"We have had some communication from Lime today [Monday] but are yet to receive the information which was requested on Friday. Once we have this information, we will need at least 24 hours to assess it before making any further decisions."

Kimpton says the council has fielded more than 500 emails about Lime so far.

"The feedback is very supportive of the e-scooters but we have also had a lot of support for our decision to suspend the licence while we seek reassurances that this particular type of scooter is safe. We will provide a further update as soon as we are able."

On Wednesday last week, Levy said Lime scooters would be pulled from Auckland streets by the end of the week if the scooter sharing company failed to provide adequate information and assurances about a mechanical failure.

Late Friday, Kimpton said Lime had been 24 hours to disable its scooters. Kimpton said Lime had reported 155 incidents of mechanical failure.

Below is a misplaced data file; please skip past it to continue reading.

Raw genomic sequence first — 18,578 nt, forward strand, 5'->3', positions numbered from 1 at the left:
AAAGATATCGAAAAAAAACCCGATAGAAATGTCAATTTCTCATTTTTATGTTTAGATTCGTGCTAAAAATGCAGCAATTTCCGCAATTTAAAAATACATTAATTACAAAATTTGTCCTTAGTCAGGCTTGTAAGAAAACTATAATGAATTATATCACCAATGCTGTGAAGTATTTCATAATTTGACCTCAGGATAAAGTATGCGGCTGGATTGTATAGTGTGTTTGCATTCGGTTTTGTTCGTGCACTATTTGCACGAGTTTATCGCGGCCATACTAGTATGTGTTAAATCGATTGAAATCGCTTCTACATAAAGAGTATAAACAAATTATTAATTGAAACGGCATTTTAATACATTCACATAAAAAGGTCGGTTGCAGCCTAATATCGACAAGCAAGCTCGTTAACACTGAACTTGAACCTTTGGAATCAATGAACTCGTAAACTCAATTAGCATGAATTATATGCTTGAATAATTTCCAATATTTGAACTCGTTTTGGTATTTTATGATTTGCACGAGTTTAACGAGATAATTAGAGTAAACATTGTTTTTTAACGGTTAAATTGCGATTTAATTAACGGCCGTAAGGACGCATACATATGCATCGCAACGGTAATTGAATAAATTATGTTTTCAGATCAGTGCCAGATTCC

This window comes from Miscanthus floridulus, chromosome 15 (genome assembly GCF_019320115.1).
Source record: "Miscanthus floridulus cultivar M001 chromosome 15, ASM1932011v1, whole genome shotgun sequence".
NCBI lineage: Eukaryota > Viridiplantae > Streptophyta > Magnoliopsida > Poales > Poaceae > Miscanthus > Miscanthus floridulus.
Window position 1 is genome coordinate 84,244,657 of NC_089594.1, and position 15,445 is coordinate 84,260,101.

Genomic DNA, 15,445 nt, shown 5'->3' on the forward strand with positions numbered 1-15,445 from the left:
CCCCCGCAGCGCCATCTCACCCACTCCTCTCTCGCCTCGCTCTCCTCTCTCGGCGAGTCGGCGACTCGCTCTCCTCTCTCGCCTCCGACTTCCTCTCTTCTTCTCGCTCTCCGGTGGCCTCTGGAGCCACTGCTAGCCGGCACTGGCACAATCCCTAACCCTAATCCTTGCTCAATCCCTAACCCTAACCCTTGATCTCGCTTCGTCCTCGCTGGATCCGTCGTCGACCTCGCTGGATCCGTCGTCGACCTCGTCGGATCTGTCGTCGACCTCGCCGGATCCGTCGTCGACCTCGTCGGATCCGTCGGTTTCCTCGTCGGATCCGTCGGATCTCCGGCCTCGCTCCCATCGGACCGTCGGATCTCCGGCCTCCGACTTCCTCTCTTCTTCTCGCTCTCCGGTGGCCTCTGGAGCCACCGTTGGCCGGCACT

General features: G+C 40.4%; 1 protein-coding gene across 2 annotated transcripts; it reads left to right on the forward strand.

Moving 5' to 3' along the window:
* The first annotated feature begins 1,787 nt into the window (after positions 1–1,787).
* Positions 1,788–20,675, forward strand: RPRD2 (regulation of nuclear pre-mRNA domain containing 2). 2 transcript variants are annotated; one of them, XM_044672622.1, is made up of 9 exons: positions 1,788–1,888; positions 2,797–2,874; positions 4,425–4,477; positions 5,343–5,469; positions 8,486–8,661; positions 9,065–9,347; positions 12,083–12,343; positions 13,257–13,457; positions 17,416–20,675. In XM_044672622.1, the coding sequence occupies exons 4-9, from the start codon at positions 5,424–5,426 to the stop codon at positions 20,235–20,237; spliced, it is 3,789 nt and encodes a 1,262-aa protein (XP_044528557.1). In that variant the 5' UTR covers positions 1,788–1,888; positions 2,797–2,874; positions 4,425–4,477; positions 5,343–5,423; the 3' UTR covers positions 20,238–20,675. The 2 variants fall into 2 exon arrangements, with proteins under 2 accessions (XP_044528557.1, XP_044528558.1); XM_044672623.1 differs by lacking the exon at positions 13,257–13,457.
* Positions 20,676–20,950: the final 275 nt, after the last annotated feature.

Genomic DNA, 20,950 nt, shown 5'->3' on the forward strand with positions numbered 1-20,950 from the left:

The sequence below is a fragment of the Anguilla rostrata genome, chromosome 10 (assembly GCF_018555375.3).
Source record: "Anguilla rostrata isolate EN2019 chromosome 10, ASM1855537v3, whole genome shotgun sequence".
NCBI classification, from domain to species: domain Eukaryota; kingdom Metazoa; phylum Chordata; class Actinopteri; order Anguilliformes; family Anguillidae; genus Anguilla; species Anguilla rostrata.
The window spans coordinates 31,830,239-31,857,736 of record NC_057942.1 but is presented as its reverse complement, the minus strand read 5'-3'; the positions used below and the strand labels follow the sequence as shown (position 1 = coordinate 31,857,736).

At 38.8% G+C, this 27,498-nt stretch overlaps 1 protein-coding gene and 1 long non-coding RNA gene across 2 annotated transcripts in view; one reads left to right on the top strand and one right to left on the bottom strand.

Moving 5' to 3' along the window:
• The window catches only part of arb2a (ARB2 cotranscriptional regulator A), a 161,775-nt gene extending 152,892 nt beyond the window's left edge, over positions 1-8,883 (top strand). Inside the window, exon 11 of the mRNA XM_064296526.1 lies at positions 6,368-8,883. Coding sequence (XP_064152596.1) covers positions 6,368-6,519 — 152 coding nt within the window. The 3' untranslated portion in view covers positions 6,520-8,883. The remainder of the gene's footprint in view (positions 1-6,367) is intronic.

Lime said in a statement that a firmware upgrade had addressed a bug causing wheel lockups. But for now, all of its scooters are still off the streets, stored at a Lime warehouse in Kingsland.

Trial verdict looming

Levy said, in hindsight, that the decision to give Lime a trial mobile trading licence should have been made by elected officials and run past Lime's board.

Lime's trial licence expires on March 31, after which the council and AT will decide whether to give the company a permanent licence - and what if any conditions to put on that licence such as speed limits in some or all areas.

Any more to make helmets compulsory or move e-scooters from the pavement to cycleways (where they are currently banned) will require Twyford to initiate a law change.